At its heart, hatha yoga is the management of prana, the vital life-force that animates all of life, at all levels of being. The most obvious vehicle for prana in human beings is the breath, however, prana is found in all aspects of the human condition - physically, mentally emotionally and spiritually. Yoga is principally concerned with the movement and understanding of prana. In Yoga-Tantra, prana is referred to as Prana Shakti, the Great Mother Energy, and is known to be that which activates all of the manifest world. From the yogic perspective, when we are talking about creation at any level, we are referring to prana. There is not a single aspect of creation that has not been made manifest, sustained, or dissolved without prana. All of the various types of yoga - hatha, bhakti, jnana, kriya etc., are all aimed at consciously accessing, directing and mastering this vital force and using it to clarify the body, mind, emotions and spirit.
Can we enhance prana?
This is where yoga can have such profound impact, as, by its practice, we can replenish and improve the quality of the prana, even if we genetically inherited a poor pranic blueprint.
Yoga also acknowledges another great force at the core of human existence: manas (the mind). Yoga Masters throughout the ages have said that these twin forces of mind (manas) and life-force (prana) are responsible for all of life, action, wisdom. Consequently, if there is an imbalance between energies of mind (manas shakti) and energies of prana (prana shakti) this leads to an imbalance throughout all areas of life.
Specifically, the harmonising of manas shakti and prana shakti find expression in the balance between ida and pingala nadis, the active and passive energy pathways within the body, mind and spirit. This is why, in the study of yoga, we first of all emphasise the purifying and balancing practices of hatha yoga, before proceeding to more advanced yoga practices.
When the manas and prana shaktis are out of balance, many physical, mental, emotional, and/or spiritual afflictions can be experienced. For example, when prana shakti is out of balance (either in excess or depletion) this can manifest as physical ailments. For example, if the prana shakti at Manipura Chakra is imbalanced, there may be digestive issues such as loss of appetite and weight loss (depletion) or indigestion and acid reflux (excess). When manas shakti is out of balance (either in excess or depletion) this may result in mental obstructions and disturbances such as depression, psychosis, or simply feeling unmotivated on a daily basis. The mind cannot be made free to shine its true nature unless the manas shakti is harmonised and harnessed. It is easy to see how imbalances between manas and prana shakti in an individual can extend out to family, community, and the world at large, resulting in conflicts and difficulties.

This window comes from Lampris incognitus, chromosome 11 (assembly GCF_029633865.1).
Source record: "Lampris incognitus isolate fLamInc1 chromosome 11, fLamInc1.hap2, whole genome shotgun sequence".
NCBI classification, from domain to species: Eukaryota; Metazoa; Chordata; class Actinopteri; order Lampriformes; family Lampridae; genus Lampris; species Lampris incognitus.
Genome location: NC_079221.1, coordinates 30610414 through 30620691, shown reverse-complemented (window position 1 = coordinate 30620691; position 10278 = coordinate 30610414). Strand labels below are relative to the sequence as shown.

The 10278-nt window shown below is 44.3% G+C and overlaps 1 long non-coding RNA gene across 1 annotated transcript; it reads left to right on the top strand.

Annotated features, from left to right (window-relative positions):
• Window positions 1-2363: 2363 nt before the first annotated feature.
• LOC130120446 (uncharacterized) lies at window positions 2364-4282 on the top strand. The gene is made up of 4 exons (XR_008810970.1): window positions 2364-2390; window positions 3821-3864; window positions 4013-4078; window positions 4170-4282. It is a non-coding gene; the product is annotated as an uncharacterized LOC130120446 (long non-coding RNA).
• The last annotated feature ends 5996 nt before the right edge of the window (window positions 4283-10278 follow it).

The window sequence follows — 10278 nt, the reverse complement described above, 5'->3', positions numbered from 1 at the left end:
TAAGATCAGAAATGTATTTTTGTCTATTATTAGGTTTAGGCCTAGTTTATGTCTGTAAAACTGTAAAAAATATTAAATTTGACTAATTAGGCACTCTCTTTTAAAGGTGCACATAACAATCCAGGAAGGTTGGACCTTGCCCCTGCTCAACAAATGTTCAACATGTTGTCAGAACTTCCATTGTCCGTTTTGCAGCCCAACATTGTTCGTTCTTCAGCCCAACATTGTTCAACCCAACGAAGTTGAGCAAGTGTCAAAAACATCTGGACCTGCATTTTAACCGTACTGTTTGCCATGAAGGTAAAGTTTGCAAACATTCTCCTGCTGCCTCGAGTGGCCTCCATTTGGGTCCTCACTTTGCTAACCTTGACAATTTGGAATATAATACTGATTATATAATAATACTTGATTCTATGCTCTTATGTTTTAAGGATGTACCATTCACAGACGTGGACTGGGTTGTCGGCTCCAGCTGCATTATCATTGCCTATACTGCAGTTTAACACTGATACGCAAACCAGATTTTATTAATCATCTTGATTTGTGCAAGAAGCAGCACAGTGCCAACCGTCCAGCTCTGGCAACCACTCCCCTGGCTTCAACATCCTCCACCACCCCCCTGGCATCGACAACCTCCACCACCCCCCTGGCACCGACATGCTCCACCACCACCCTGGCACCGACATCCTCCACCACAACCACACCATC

Consequently, an understanding of prana shakti and manas shakti is of benefit in working in more refined ways in personal yoga practice and in teaching classes. All of the practices - asana, pranayama, mudra, bandha, dhyana (concentration) - can be approached from this dual understanding. Simply by practicing yoga, this balance is occurring naturally, however, there are many ways to enhance this process by bringing awareness to it and tweaking the practices here and there for more specific effect.
Yogis and yoginis have always known that balancing the manas and prana shaktis is necessary to live a healthy, vibrant life. The Ashram Yoga teacher training courses guide participants towards ever deepening understanding of these dual forces of manas shakti and prana shakti, and how to utilise that knowledge for personal practice and for the preparation of yoga classes.